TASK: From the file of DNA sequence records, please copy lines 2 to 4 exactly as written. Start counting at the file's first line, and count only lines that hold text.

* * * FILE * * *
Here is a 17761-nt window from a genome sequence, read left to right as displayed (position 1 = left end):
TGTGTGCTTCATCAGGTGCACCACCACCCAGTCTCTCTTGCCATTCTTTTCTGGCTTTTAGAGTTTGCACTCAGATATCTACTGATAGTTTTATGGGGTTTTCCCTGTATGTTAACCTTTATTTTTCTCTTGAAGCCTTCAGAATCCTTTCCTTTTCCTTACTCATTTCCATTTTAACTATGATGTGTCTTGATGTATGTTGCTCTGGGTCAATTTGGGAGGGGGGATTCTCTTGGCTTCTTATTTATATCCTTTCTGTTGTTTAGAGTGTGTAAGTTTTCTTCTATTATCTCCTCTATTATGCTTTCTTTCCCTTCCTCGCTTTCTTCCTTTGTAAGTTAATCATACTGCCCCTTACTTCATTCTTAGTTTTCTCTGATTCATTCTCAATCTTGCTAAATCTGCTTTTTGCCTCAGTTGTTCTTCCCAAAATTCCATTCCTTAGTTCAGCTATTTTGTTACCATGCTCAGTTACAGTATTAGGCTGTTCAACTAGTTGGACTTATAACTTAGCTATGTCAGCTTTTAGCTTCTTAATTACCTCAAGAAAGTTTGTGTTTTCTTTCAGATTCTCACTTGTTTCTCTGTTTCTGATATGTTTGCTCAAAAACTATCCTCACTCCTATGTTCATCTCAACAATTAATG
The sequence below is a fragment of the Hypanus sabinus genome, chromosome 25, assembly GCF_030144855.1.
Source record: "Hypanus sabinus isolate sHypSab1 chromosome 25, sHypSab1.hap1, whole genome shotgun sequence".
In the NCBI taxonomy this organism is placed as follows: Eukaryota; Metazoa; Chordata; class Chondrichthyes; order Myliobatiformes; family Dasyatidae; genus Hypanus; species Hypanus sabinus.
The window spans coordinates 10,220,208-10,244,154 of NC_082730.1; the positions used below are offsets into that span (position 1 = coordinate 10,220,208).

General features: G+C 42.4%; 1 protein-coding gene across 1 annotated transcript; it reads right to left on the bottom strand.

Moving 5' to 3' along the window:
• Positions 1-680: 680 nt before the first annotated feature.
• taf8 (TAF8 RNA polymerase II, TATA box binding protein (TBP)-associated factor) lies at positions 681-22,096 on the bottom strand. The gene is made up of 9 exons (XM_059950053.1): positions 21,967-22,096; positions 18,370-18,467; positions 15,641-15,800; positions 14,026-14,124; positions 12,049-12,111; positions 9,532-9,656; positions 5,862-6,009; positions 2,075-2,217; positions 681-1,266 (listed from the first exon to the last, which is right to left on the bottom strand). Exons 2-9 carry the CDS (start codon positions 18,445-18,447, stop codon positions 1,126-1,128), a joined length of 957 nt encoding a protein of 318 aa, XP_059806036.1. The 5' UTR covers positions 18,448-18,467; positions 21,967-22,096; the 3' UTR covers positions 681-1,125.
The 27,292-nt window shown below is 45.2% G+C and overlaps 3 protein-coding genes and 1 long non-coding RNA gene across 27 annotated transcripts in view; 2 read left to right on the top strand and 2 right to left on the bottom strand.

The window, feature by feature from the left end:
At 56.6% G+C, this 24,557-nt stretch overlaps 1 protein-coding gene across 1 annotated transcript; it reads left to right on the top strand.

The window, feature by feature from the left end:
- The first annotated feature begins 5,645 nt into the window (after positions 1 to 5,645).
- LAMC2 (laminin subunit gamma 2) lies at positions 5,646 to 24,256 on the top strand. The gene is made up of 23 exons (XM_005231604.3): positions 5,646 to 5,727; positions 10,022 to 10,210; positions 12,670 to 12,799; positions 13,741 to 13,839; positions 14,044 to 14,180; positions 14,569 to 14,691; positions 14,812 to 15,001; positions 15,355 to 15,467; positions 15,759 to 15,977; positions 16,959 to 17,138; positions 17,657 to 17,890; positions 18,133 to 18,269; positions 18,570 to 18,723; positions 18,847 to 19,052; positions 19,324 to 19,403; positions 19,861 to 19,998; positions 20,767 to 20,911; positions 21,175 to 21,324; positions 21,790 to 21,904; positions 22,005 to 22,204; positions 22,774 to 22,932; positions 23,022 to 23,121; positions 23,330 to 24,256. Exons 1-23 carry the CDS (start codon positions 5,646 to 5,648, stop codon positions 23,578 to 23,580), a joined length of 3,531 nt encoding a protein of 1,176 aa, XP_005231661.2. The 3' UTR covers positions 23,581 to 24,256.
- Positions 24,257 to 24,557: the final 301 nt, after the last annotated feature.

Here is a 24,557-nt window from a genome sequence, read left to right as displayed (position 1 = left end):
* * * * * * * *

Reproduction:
TGTGTGCTTCATCAGGTGCACCACCACCCAGTCTCTCTTGCCATTCTTTTCTGGCTTTTAGAGTTTGCACTCAGATATCTACTGATAGTTTTATGGGGTTTTCCCTGTATGTTAACCTTTATTTTTCTCTTGAAGCCTTCAGAATCCTTTCCTTTTCCTTACTCATTTCCATTTTAACTATGATGTGTCTTGATGTATGTTGCTCTGGGTCAATTTGGGAGGGGGGATTCTCTTGGCTTCTTATTTATATCCTTTCTGTTGTTTAGAGTGTGTAAGTTTTCTTCTATTATCTCCTCTATTATGCTTTCTTTCCCTTCCTCGCTTTCTTCCTTTGTAAGTTAATCATACTGCCCCTTACTTCATTCTTAGTTTTCTCTGATTCATTCTCAATCTTGCTAAATCTGCTTTTTGCCTCAGTTGTTCTTCCCAAAATTCCATTCCTTAGTTCAGCTATTTTGTTACCATGCTCAGTTACAGTATTAGGCTGTTCAACTAGTTGGACTTATAACTTAGCTATGTCAGCTTTTAGCTTCTTAATTACCTCAAGAAAGTTTGTGTTTTCTTTCAGATTCTCACTTGTTTCTCTGTTTCTGATATGTTTGCTCAAAAACTATCCTCACTCCTATGTTCATCTCAACAATTAATG
The sequence below is a fragment of the Hypanus sabinus genome, chromosome 25, assembly GCF_030144855.1.
Source record: "Hypanus sabinus isolate sHypSab1 chromosome 25, sHypSab1.hap1, whole genome shotgun sequence".